Overall, the paint seems to be pretty well done.  I do believe that the design on her torso, under the chest plate, is printed onto the figure because the lines and details are too precise to be paint, but it’s not super obvious because the skirt covers it most of the time. There are a few places where the paint doesn’t quite fill in properly, but it’s not super noticeable. Then there are other places where the paint goes over the lines, but again it’s either well-hidden or so minor that as long as you’re not looking at it with a microscope you won’t notice. I will say that it’s weird that there are two different shades of metal grey used on the figure, her chest, helmet, and shoes are a darker grey than her arm brace and metal bits on her belt. Her only accessory is her hammer, Myeuh-muh (Mjölnir), which is pretty cool. There’re little etchings in the molding that simulate the knot designs on the hammer, and there’s groves in the handle too. You can also have her hold it by the strap or the handle.

THE ME HALF OF THE EQUATION

So I wanted to read more Marvel comics other than the ones Ethan was suggesting, even though they were good, I wanted to find something for myself. I was pushed toward the current Thor series after one of the publicity blunders Marvel faced earlier in the year. After doing more research into what happened and who said what, I realized that the whole thing was blown out of proportion and that the company wasn’t trying to be this bad guy people were crying over. So I decided that I would definitely start reading more Marvel comics, starting with one of their more popular series The Mighty Thor with the new female Thor and I fell in love instantly. When Ethan found out what figures were in this line, he immediately told me that female Thor would be included and I proceeded to make inhuman noises for about five minutes then begged him to keep a look out for her. After a few weeks of searching he found her in the bottom of a random cart in Walmart full of older Marvel Legends in an aisle completely away from the toy section. I’ve been happy with her ever since! She’s an awesome figure based on a cool character design from a comic that I’m enjoying way too much. Also she looks fantastic on my bookshelf!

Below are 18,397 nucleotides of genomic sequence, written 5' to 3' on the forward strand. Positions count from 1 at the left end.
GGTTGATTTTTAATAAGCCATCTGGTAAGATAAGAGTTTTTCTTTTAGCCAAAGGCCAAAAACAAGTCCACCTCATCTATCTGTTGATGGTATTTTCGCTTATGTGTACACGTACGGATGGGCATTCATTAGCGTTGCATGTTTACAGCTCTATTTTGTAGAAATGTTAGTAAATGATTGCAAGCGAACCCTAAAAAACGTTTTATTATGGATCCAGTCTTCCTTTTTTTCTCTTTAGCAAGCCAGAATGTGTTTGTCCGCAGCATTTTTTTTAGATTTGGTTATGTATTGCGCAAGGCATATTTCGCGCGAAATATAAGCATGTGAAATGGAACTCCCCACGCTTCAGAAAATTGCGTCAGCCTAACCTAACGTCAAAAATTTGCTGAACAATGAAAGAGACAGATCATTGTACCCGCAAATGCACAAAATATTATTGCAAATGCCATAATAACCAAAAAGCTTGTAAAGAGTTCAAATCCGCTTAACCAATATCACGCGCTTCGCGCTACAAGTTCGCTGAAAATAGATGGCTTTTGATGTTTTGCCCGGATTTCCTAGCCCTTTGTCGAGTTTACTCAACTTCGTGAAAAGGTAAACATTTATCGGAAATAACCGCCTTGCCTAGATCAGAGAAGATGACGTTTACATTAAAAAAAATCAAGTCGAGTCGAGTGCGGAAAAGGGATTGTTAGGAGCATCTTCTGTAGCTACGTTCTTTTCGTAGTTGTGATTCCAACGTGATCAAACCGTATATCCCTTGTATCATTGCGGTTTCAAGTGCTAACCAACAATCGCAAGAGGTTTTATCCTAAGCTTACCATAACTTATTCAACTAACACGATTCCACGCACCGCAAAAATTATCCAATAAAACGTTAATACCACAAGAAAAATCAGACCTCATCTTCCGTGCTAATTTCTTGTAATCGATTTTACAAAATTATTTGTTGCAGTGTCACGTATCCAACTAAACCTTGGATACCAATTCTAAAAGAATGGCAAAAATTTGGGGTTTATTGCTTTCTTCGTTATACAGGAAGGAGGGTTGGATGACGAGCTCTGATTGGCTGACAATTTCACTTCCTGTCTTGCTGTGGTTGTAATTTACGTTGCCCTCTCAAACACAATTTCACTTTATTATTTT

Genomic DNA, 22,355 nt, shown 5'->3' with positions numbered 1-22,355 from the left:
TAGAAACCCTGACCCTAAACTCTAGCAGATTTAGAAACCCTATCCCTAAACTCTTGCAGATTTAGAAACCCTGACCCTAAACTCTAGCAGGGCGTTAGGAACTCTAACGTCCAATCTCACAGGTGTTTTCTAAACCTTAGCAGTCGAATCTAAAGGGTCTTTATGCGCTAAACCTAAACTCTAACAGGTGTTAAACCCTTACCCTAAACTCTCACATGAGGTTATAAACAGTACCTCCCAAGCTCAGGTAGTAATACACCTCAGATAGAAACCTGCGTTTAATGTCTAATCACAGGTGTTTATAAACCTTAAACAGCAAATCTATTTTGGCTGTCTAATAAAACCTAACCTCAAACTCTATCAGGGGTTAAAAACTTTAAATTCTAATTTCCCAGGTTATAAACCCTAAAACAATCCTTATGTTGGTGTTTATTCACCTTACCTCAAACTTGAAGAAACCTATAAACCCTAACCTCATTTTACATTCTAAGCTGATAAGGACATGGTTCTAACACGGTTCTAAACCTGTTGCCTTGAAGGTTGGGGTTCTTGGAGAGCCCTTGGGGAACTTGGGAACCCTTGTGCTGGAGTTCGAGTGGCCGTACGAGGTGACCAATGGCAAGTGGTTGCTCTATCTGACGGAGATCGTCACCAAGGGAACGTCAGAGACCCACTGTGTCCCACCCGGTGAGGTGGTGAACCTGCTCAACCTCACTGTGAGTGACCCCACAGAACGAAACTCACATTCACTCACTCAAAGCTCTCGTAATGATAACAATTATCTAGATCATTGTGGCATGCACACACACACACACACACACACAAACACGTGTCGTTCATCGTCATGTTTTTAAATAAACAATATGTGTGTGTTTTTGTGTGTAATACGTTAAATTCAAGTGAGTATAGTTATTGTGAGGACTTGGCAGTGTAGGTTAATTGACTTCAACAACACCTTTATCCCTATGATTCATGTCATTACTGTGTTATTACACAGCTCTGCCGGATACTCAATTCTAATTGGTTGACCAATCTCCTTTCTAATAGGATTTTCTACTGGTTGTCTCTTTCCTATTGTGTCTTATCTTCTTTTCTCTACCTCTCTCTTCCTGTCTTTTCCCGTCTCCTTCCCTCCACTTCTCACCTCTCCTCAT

#1389: Loki

LOKI

MARVEL LEGENDS (HASBRO)

““Forever a trickster, Loki’s allegiances are often unclear. However, one thing can be said for certain: Loki always looks out for Loki’s best interests.”

Summer’s on it’s way out.  So, move over summer blockbusters!  It’s time for…the fall blockbusters?  We’ve had Guardians Vol. 2 and Spider-Man: Homecoming.  Now it’s time for the next Marvel entry, Thor: Ragnarok!  After being slightly underwhelmed by The Dark World, I’m hoping that Ragnarok can deliver something a bit more enjoyable.  The Dark World had only an incredibly modest offering of toys, but Ragnarok is getting a little more coverage.  The first of the product is just starting to hit retail now.  Today, I’ll be looking at the trickster god Loki!

THE FIGURE ITSELF